Gregory P. Andorfer, former executive director and CEO of the Maryland Science Center who, during his tenure, oversaw the expansion of the Inner Harbor attraction, died Oct. 29 at the Goodwill Retirement Community in Grantsville of complications from frontotemporal dementia. The former Cedarcroft resident who lived in Frostburg was 69.
Gregory Paul Andorfer, son of Robert Andorfer, a stockbroker, and his wife, Sophia Andorfer, an art therapist, was born and raised in Mount Vernon, Ohio, where he graduated in 1969 from Mount Vernon High School.
He was a 1973 graduate of Kenyon College in Gambier, Ohio, where he earned his bachelor’s degree and was a double major in art history and English. In 1975, he earned a master’s degree in business from the University of California, Los Angeles.
From 1974 to 1982, he was a series producer, project director and national program executive at KCET-TV, a public television station. While at KCET, he helped create and was series producer and project director of the award-winning series “Cosmos” with Carl Sagan, which was an Emmy, Peabody and DuPont award winner.
In 1986, he joined WQED in Pittsburgh, where he was vice president of national products and an executive producer. During his decade at the PBS affiliate, some of the programs he was associated with included “Everyday Science”; “Jobs: Not What They Used To Be — The Changing Face of Work in America,” which was hosted by Hodding Carter; and “Our Neighbor, Fred Rogers,” a 20th anniversary tribute to one of the station’s iconic figures.
The subjects he tackled on “Every Day Science” answered such questions as “Why do curveballs curve?” "Where do bugs go in the winter?" and “Why does popcorn pop?”
Mr. Andorfer came to Baltimore in 1996, when he was appointed executive director and CEO of the Maryland Science Center and from 2005 to 2006, was a consultant and executive producer.
With the Science Center’s board, Mr. Andorfer brought special traveling exhibits to its Inner Harbor facility and expanded program planning and execution, and conducted campaigns that raised tens of millions of dollars for the Science Center.
When plans for the expansion and renovation were announced in 2002, Mr. Andorfer explained his vision for the center in a Daily Record interview.
“We’re going to build a new wing out in front of the IMAX. ... [T]he new Science Center is going to have a huge new lobby, which will be about 7,000 square feet. ... Then we’re going to build a 10,000-square-foot Earth Science and Dinosaur Hall. We’re going to focus on the earth sciences because they’re coming back into the curriculum.”
Other hallmarks of the Andorfer years included a New Kids Room, Early Learning Resource Laboratory, The Health and Human Body Exhibit, Classrooms of the Future, as well as new lobbies and plazas that offered expansive views of the harbor.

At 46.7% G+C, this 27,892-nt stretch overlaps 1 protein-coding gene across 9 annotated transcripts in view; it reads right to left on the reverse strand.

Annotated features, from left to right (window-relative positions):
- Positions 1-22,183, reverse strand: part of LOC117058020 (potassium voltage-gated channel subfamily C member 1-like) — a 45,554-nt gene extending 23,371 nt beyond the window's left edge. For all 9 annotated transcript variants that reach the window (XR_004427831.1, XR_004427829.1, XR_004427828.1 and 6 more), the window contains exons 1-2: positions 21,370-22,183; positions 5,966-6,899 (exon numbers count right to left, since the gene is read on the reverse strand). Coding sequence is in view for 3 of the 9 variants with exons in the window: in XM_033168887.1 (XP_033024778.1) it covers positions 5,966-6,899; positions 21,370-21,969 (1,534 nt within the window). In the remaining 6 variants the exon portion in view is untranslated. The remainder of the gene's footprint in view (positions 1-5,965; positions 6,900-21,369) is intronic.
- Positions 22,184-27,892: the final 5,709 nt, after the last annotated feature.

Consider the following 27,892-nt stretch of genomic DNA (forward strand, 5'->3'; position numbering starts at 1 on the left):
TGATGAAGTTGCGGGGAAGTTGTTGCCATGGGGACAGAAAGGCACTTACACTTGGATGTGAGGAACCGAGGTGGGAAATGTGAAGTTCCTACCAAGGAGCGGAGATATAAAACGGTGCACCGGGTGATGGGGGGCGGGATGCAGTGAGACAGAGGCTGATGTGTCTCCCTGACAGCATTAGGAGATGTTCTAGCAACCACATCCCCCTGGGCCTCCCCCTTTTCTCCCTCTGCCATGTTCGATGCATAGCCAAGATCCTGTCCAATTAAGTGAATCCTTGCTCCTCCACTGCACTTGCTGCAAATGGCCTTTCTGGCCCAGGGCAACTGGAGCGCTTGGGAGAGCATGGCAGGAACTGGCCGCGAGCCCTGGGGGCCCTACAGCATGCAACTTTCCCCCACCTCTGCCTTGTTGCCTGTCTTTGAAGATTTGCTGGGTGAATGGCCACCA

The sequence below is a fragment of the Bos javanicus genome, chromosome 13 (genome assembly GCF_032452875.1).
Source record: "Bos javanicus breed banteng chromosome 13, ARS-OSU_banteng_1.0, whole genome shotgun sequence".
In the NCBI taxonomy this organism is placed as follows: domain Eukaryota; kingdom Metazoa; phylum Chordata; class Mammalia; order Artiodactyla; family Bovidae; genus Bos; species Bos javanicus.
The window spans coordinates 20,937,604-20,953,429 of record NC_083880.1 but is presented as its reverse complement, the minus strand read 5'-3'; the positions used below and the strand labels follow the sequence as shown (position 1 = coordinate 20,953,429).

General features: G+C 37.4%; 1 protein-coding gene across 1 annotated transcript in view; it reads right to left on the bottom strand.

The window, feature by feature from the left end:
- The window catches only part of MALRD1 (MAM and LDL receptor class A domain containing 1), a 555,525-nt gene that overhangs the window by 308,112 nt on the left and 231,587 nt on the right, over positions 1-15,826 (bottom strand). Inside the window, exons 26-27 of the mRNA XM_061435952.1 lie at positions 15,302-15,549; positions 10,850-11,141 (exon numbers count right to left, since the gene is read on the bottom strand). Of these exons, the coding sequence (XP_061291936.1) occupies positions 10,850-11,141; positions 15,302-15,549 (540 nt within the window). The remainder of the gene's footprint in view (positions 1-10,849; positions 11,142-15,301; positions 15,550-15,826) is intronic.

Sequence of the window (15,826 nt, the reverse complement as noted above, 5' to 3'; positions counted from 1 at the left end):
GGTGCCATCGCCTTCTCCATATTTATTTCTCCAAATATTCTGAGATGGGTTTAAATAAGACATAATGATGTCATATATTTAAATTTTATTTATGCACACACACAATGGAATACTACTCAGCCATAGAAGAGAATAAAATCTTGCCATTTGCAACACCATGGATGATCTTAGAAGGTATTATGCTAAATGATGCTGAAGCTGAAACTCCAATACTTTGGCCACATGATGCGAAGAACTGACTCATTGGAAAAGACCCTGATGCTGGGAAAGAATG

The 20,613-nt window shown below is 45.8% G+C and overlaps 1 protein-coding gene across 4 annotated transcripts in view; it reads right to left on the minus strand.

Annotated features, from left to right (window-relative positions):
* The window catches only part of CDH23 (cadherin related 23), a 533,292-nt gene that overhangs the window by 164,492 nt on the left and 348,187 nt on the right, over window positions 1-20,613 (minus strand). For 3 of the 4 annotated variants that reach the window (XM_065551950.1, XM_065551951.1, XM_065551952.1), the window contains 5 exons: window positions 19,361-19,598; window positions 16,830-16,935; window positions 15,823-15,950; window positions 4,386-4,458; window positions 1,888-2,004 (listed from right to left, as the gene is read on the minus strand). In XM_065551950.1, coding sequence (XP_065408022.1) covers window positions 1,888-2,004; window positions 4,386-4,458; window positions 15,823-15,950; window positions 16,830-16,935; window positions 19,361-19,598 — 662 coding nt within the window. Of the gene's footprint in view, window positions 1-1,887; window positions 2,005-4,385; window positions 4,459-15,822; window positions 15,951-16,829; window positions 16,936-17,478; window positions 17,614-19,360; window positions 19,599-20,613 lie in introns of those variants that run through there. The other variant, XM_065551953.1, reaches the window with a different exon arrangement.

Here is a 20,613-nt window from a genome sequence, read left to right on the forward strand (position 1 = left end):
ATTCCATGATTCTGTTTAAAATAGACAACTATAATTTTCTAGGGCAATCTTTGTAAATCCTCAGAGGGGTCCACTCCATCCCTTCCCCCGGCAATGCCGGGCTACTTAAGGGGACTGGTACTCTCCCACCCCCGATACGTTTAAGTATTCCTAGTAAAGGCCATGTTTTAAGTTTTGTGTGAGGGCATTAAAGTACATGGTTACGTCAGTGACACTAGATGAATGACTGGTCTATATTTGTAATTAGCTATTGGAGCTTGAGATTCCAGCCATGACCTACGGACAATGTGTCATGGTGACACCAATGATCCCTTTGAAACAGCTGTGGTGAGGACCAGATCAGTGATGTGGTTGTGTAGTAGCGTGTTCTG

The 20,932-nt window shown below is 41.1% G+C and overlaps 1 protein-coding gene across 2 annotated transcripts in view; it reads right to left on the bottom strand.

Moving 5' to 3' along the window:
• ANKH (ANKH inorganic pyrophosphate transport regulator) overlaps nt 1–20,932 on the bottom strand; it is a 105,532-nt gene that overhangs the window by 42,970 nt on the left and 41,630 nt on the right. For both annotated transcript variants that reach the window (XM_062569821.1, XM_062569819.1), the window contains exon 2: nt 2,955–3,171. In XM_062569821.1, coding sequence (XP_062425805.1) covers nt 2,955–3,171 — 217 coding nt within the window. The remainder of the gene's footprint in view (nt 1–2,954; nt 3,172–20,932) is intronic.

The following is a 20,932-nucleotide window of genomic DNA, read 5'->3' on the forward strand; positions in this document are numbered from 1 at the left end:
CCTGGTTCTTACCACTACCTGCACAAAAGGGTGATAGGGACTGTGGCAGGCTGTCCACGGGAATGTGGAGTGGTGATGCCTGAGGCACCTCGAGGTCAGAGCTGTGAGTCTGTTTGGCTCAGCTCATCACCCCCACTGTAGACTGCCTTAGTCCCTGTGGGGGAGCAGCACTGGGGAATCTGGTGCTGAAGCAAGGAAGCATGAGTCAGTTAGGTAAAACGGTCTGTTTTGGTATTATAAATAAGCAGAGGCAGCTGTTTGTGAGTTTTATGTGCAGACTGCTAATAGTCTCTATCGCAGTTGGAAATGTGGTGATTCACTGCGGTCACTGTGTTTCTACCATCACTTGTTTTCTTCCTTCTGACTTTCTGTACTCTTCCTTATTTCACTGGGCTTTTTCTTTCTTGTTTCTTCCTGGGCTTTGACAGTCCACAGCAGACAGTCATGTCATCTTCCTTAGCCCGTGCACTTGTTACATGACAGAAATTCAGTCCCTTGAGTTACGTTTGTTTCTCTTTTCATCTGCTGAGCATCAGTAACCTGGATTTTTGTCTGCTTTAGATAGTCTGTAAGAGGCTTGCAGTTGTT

The work represented a 40,000-square-foot expansion and reenergized the museum’s mission.
“A lot of museums try to show how smart they are and give you a lot of information,” Mr. Andorfer told The Sun in a 2004 interview. “We’re trying to let the kids figure it out for themselves, with their families.”
“The Science Center also won competitive grants for the production of exhibits, including the national traveling exhibit ‘Titanic Science: Depths of Discovery,’” wrote his wife of 17 years, the former Joan Serafin, who is a professor of political science at Frostburg State University, in a biographical profile of her husband.
"Greg also produced the IMAX film ‘Human Body’ in partnership with the Discovery Channel, the Science Museum of London and the British Broadcasting Corp., and was the executive producer ‘Dinosaurs Alive!’ for the Science Center and New York’s American Museum of Natural History,” she wrote.
Perhaps, one of the most popular attractions he was able to bring to the science center was the Titanic exhibit, which featured a large piece of a steel plate that had been removed from the ill-fated liner’s side.
Three months after the Science Center completed the largest expansion in its history, Mr. Andorfer resigned in 2004.
“The thing that sticks out in my mind about Greg is his creativity,” said Jim O’Leary, of Rehoboth Beach, Delaware, who stepped down last year as the Maryland Science Center’s senior scientist, and the last of its original founders. “He had a million ideas and he brought them all to the science center. He was outgoing, very friendly, and easy to talk to. He was just a fascinating guy."
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After leaving Baltimore, Mr. Andorfer was director of the Exploratorium Museum at Frostburg State, 2006 to 2008.
From 2005 until his death, Mr. Andorfer was president and executive producer of Stardust Blue Inc., a media production and consulting company.
“Those who knew him will fondly remember his storytelling abilities, from being aboard ship in the North Atlantic working on the Titanic exhibitions, to dinosaur bone hunting in the Gobi Desert in Mongolia,” wrote his wife, Professor Andorfer. “Greg’s fascination and curiosity about the mysteries of the universe was contagious. His talent for making those mysteries topics of interest to large audience was rivaled only by his broad and engaging smile.”
Mr. Andorfer was recalled by those who knew him as a humble man who was blessed with a good sense of humor.
Because of the pandemic, plans for a celebration-of-life-gathering to be held during the summer of 2021 are incomplete.
In addition to his wife, Mr. Andorfer is survived by a daughter, Alexandra Andorfer of San Francisco; a stepdaughter, Aleksandra Knepper of Arlington, Virginia; and two brothers, Michael Andorfer of Mount Vernon, Ohio, and John Andorfer of Durham, North Carolina. His son, Gregory R. Andorfer, died in 1999.